by Thomas F. Schiavoni
Since 1989 an inscribed bronze plaque, embedded in granite beneath a towering flagpole, has clearly established the identity of a magnificent public space on Boston’s waterfront. Long Wharf Park offers panoramic views and serenity at the edge of the sea – a stone toss away from a bustling hotel, commuter boats and throngs of tourists lined up for harbor cruises and whale watches. But, if the Boston Redevelopment Authority has its way, a significant chunk of this park, including a shade pavilion, will be privatized for a revenue-generating bar-restaurant. It would mean the disfigurement of a precious recreational gem and create a precedent for the unilateral confiscation of parkland.
The BRA seeking to ‘enliven’ this unique spot and pocket some rent, has decided in Alice-in-Wonderland fashion, that the eastern tip of Long Wharf is no longer protected under Article 97 of the Massachusetts Constitution which requires a two-thirds vote of the legislature to commercialize parkland. So badly does the agency want to make this happen that its planners in a glaring omission failed to disclose the special status of the land on an environmental notification form filed with the state Department of Environmental Protection. And, they have spent tens of thousands of dollars of public funds in denying that city maps and surveys – even the BRA’s own press releases – are relevant in assigning constitutional protection for Long Wharf Park.
Ten grey-haired residents of the North End were not prepared to accept the BRA’s scheme with blithe resignation. They were outraged enough to challenge the agency in lengthy administrative and court litigation spanning three years. A team of five opposing private and public lawyers ventured out on a legal limb with head-scratching logic and filed a thousand pages of exhibits and pleadings. Meanwhile the ten North Enders had no choice but to take on the BRA and DEP pro se. They were castigated as busybody interlopers and misguided meddlers, but they never gave up hope as they swam upstream against a swift current of procedural maneuvers. Sometimes it felt more like swimming up a fire hose as the volume of paperwork flooded over the counter of the Suffolk Superior Court clerk’s office.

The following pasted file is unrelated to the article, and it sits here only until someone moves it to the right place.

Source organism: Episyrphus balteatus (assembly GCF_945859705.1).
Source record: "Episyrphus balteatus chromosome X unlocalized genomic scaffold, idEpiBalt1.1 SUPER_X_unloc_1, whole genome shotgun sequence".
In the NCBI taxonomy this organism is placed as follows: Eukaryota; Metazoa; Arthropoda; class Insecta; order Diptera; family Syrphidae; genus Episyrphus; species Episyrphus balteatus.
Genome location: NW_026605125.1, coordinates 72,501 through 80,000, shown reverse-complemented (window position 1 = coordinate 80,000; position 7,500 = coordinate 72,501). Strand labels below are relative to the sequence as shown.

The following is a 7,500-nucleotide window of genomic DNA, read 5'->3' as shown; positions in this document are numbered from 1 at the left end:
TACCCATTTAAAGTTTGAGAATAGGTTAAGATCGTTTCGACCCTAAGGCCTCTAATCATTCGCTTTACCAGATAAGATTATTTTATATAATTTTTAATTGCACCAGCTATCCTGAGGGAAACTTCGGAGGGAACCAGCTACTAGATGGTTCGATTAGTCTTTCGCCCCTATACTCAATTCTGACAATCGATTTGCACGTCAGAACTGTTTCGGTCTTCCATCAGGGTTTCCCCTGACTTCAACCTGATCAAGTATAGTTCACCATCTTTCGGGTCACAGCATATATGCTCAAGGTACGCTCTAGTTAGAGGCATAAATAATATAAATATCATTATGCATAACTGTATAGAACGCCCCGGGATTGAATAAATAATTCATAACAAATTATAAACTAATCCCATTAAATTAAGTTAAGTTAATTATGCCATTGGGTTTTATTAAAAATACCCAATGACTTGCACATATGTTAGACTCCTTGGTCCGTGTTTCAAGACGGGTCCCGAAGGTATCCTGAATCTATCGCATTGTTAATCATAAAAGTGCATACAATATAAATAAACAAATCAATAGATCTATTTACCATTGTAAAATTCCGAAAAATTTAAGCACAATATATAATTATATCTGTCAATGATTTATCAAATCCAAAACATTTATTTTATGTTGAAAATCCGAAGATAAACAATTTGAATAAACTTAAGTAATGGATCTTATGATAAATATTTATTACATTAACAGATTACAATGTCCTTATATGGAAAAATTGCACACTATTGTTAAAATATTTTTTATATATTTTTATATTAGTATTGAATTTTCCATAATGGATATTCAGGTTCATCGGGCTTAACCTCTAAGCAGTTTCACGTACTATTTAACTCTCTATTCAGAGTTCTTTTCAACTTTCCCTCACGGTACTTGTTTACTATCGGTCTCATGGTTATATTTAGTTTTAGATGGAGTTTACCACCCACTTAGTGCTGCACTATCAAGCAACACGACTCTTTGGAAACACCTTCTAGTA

In 2011 Judge Elizabeth M. Fahey vacated a DEP hearing officer’s findings and assigned Article 97 protections to Long Wharf Park. In an interesting footnote, the judge specifically referred to the commemorative plaque at the base of the flagpole. Upon issuance of the decision, the BRA immediately filed a notice of appeal although newly-appointed BRA director Peter Meade claimed that he needed time to consider his options. The state DEP also appealed the outcome. Undeterred, the North End Ten alerted public interest and environmental organizations because the consequences of a municipal agency’s confiscation of parkland will ripple across the Commonwealth, not just in the tidewater lapping against the granite stonework at the tip of Long Wharf.
On June 11, 2012 the Supreme Judicial Court issued a call for amicus curiae (friend of the court) briefs to weigh in on the constitutional implications of changing the use of the land at the eastern end of Long Wharf. The case has been scheduled for argument in the fall.
One gets the impression that this struggle might turn out to be more than just a legal footnote.
Thomas F. Schiavoni is one of the ten plaintiffs in the civil case of Mahajan et al. vs. Mass. Dept. of Environmental Protection and Boston Redevelopment Authority.
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